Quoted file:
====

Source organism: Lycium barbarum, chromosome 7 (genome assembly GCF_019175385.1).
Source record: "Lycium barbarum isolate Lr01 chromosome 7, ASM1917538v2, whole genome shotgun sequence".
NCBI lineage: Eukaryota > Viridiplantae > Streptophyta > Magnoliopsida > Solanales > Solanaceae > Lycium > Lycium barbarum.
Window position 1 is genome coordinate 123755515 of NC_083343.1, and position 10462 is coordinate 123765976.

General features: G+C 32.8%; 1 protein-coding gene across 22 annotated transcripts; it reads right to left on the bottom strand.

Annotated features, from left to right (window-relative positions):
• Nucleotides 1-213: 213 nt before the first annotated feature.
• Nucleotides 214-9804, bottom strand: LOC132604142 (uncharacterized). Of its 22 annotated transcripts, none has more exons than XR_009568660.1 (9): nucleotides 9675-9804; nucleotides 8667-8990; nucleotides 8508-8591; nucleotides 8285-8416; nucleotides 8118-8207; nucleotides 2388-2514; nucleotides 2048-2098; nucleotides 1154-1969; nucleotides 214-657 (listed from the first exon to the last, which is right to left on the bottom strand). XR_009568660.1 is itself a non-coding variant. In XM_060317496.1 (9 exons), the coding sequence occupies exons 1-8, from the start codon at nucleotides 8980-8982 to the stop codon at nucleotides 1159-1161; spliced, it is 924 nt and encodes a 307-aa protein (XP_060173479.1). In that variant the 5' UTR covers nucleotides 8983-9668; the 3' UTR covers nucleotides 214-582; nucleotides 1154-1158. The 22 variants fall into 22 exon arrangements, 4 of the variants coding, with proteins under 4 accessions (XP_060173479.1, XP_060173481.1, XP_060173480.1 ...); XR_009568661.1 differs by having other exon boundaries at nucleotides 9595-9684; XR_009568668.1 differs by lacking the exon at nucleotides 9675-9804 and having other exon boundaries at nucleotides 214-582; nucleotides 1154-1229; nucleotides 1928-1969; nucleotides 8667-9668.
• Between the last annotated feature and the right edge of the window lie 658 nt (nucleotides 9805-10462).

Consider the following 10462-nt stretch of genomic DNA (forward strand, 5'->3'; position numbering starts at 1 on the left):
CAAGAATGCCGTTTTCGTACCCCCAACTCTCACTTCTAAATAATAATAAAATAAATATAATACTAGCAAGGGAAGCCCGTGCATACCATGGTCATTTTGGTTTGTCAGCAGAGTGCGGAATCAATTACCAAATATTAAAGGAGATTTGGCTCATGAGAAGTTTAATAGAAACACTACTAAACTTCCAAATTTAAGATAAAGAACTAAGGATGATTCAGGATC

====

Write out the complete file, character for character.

Source organism: Lycium barbarum, chromosome 7 (genome assembly GCF_019175385.1).
Source record: "Lycium barbarum isolate Lr01 chromosome 7, ASM1917538v2, whole genome shotgun sequence".
NCBI lineage: Eukaryota > Viridiplantae > Streptophyta > Magnoliopsida > Solanales > Solanaceae > Lycium > Lycium barbarum.
Window position 1 is genome coordinate 123755515 of NC_083343.1, and position 10462 is coordinate 123765976.

General features: G+C 32.8%; 1 protein-coding gene across 22 annotated transcripts; it reads right to left on the bottom strand.

Annotated features, from left to right (window-relative positions):
• Nucleotides 1-213: 213 nt before the first annotated feature.
• Nucleotides 214-9804, bottom strand: LOC132604142 (uncharacterized). Of its 22 annotated transcripts, none has more exons than XR_009568660.1 (9): nucleotides 9675-9804; nucleotides 8667-8990; nucleotides 8508-8591; nucleotides 8285-8416; nucleotides 8118-8207; nucleotides 2388-2514; nucleotides 2048-2098; nucleotides 1154-1969; nucleotides 214-657 (listed from the first exon to the last, which is right to left on the bottom strand). XR_009568660.1 is itself a non-coding variant. In XM_060317496.1 (9 exons), the coding sequence occupies exons 1-8, from the start codon at nucleotides 8980-8982 to the stop codon at nucleotides 1159-1161; spliced, it is 924 nt and encodes a 307-aa protein (XP_060173479.1). In that variant the 5' UTR covers nucleotides 8983-9668; the 3' UTR covers nucleotides 214-582; nucleotides 1154-1158. The 22 variants fall into 22 exon arrangements, 4 of the variants coding, with proteins under 4 accessions (XP_060173479.1, XP_060173481.1, XP_060173480.1 ...); XR_009568661.1 differs by having other exon boundaries at nucleotides 9595-9684; XR_009568668.1 differs by lacking the exon at nucleotides 9675-9804 and having other exon boundaries at nucleotides 214-582; nucleotides 1154-1229; nucleotides 1928-1969; nucleotides 8667-9668.
• Between the last annotated feature and the right edge of the window lie 658 nt (nucleotides 9805-10462).

Consider the following 10462-nt stretch of genomic DNA (forward strand, 5'->3'; position numbering starts at 1 on the left):
CAAGAATGCCGTTTTCGTACCCCCAACTCTCACTTCTAAATAATAATAAAATAAATATAATACTAGCAAGGGAAGCCCGTGCATACCATGGTCATTTTGGTTTGTCAGCAGAGTGCGGAATCAATTACCAAATATTAAAGGAGATTTGGCTCATGAGAAGTTTAATAGAAACACTACTAAACTTCCAAATTTAAGATAAAGAACTAAGGATGATTCAGGATC